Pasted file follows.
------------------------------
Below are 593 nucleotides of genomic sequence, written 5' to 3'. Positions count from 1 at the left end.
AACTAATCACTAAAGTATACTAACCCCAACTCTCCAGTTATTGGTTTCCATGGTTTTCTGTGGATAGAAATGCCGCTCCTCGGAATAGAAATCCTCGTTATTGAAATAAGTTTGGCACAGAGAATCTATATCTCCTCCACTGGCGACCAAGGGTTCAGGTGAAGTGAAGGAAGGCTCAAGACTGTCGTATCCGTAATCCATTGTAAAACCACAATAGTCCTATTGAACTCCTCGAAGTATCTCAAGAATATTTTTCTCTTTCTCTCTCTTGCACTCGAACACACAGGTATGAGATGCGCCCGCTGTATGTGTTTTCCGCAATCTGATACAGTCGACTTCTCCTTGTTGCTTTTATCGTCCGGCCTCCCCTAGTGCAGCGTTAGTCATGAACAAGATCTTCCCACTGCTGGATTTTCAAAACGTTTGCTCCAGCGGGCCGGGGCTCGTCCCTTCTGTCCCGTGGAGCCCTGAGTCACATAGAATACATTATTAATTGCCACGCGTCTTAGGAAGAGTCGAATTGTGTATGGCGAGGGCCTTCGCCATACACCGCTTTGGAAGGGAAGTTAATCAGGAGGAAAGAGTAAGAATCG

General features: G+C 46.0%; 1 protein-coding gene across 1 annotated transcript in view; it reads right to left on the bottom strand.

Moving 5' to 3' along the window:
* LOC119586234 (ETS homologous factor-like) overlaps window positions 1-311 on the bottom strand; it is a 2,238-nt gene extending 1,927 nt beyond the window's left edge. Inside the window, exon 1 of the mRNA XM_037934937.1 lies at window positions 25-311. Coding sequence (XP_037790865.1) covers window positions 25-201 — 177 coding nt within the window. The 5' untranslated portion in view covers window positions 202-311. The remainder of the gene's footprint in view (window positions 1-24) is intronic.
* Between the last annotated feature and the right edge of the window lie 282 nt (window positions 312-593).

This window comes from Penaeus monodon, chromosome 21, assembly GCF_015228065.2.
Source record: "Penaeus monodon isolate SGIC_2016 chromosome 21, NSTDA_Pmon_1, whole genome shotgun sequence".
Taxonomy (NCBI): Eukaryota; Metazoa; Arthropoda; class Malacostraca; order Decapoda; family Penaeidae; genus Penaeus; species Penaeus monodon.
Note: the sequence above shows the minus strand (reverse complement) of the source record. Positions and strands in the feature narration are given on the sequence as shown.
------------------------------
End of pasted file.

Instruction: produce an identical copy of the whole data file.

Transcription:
Below are 593 nucleotides of genomic sequence, written 5' to 3'. Positions count from 1 at the left end.
AACTAATCACTAAAGTATACTAACCCCAACTCTCCAGTTATTGGTTTCCATGGTTTTCTGTGGATAGAAATGCCGCTCCTCGGAATAGAAATCCTCGTTATTGAAATAAGTTTGGCACAGAGAATCTATATCTCCTCCACTGGCGACCAAGGGTTCAGGTGAAGTGAAGGAAGGCTCAAGACTGTCGTATCCGTAATCCATTGTAAAACCACAATAGTCCTATTGAACTCCTCGAAGTATCTCAAGAATATTTTTCTCTTTCTCTCTCTTGCACTCGAACACACAGGTATGAGATGCGCCCGCTGTATGTGTTTTCCGCAATCTGATACAGTCGACTTCTCCTTGTTGCTTTTATCGTCCGGCCTCCCCTAGTGCAGCGTTAGTCATGAACAAGATCTTCCCACTGCTGGATTTTCAAAACGTTTGCTCCAGCGGGCCGGGGCTCGTCCCTTCTGTCCCGTGGAGCCCTGAGTCACATAGAATACATTATTAATTGCCACGCGTCTTAGGAAGAGTCGAATTGTGTATGGCGAGGGCCTTCGCCATACACCGCTTTGGAAGGGAAGTTAATCAGGAGGAAAGAGTAAGAATCG

General features: G+C 46.0%; 1 protein-coding gene across 1 annotated transcript in view; it reads right to left on the bottom strand.

Moving 5' to 3' along the window:
* LOC119586234 (ETS homologous factor-like) overlaps window positions 1-311 on the bottom strand; it is a 2,238-nt gene extending 1,927 nt beyond the window's left edge. Inside the window, exon 1 of the mRNA XM_037934937.1 lies at window positions 25-311. Coding sequence (XP_037790865.1) covers window positions 25-201 — 177 coding nt within the window. The 5' untranslated portion in view covers window positions 202-311. The remainder of the gene's footprint in view (window positions 1-24) is intronic.
* Between the last annotated feature and the right edge of the window lie 282 nt (window positions 312-593).

This window comes from Penaeus monodon, chromosome 21, assembly GCF_015228065.2.
Source record: "Penaeus monodon isolate SGIC_2016 chromosome 21, NSTDA_Pmon_1, whole genome shotgun sequence".
Taxonomy (NCBI): Eukaryota; Metazoa; Arthropoda; class Malacostraca; order Decapoda; family Penaeidae; genus Penaeus; species Penaeus monodon.
Note: the sequence above shows the minus strand (reverse complement) of the source record. Positions and strands in the feature narration are given on the sequence as shown.